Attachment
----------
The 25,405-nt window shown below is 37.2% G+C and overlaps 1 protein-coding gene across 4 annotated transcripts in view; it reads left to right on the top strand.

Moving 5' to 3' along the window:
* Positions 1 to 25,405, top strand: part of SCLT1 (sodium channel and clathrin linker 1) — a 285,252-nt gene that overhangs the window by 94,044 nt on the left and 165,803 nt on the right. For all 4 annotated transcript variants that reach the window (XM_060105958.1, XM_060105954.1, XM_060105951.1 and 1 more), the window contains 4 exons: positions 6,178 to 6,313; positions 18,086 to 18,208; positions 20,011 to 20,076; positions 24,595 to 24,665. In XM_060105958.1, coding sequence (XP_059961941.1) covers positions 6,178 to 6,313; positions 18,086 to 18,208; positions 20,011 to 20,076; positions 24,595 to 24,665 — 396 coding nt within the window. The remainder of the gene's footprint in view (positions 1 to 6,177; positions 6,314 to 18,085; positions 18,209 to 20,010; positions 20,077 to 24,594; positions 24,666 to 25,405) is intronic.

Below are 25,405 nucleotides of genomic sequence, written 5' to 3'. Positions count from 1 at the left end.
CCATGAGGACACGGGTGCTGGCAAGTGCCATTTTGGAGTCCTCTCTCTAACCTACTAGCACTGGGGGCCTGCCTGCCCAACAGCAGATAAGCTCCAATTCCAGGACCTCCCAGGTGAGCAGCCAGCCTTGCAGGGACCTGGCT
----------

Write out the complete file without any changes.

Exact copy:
The 25,405-nt window shown below is 37.2% G+C and overlaps 1 protein-coding gene across 4 annotated transcripts in view; it reads left to right on the top strand.

Moving 5' to 3' along the window:
* Positions 1 to 25,405, top strand: part of SCLT1 (sodium channel and clathrin linker 1) — a 285,252-nt gene that overhangs the window by 94,044 nt on the left and 165,803 nt on the right. For all 4 annotated transcript variants that reach the window (XM_060105958.1, XM_060105954.1, XM_060105951.1 and 1 more), the window contains 4 exons: positions 6,178 to 6,313; positions 18,086 to 18,208; positions 20,011 to 20,076; positions 24,595 to 24,665. In XM_060105958.1, coding sequence (XP_059961941.1) covers positions 6,178 to 6,313; positions 18,086 to 18,208; positions 20,011 to 20,076; positions 24,595 to 24,665 — 396 coding nt within the window. The remainder of the gene's footprint in view (positions 1 to 6,177; positions 6,314 to 18,085; positions 18,209 to 20,010; positions 20,077 to 24,594; positions 24,666 to 25,405) is intronic.

Below are 25,405 nucleotides of genomic sequence, written 5' to 3'. Positions count from 1 at the left end.
CCATGAGGACACGGGTGCTGGCAAGTGCCATTTTGGAGTCCTCTCTCTAACCTACTAGCACTGGGGGCCTGCCTGCCCAACAGCAGATAAGCTCCAATTCCAGGACCTCCCAGGTGAGCAGCCAGCCTTGCAGGGACCTGGCT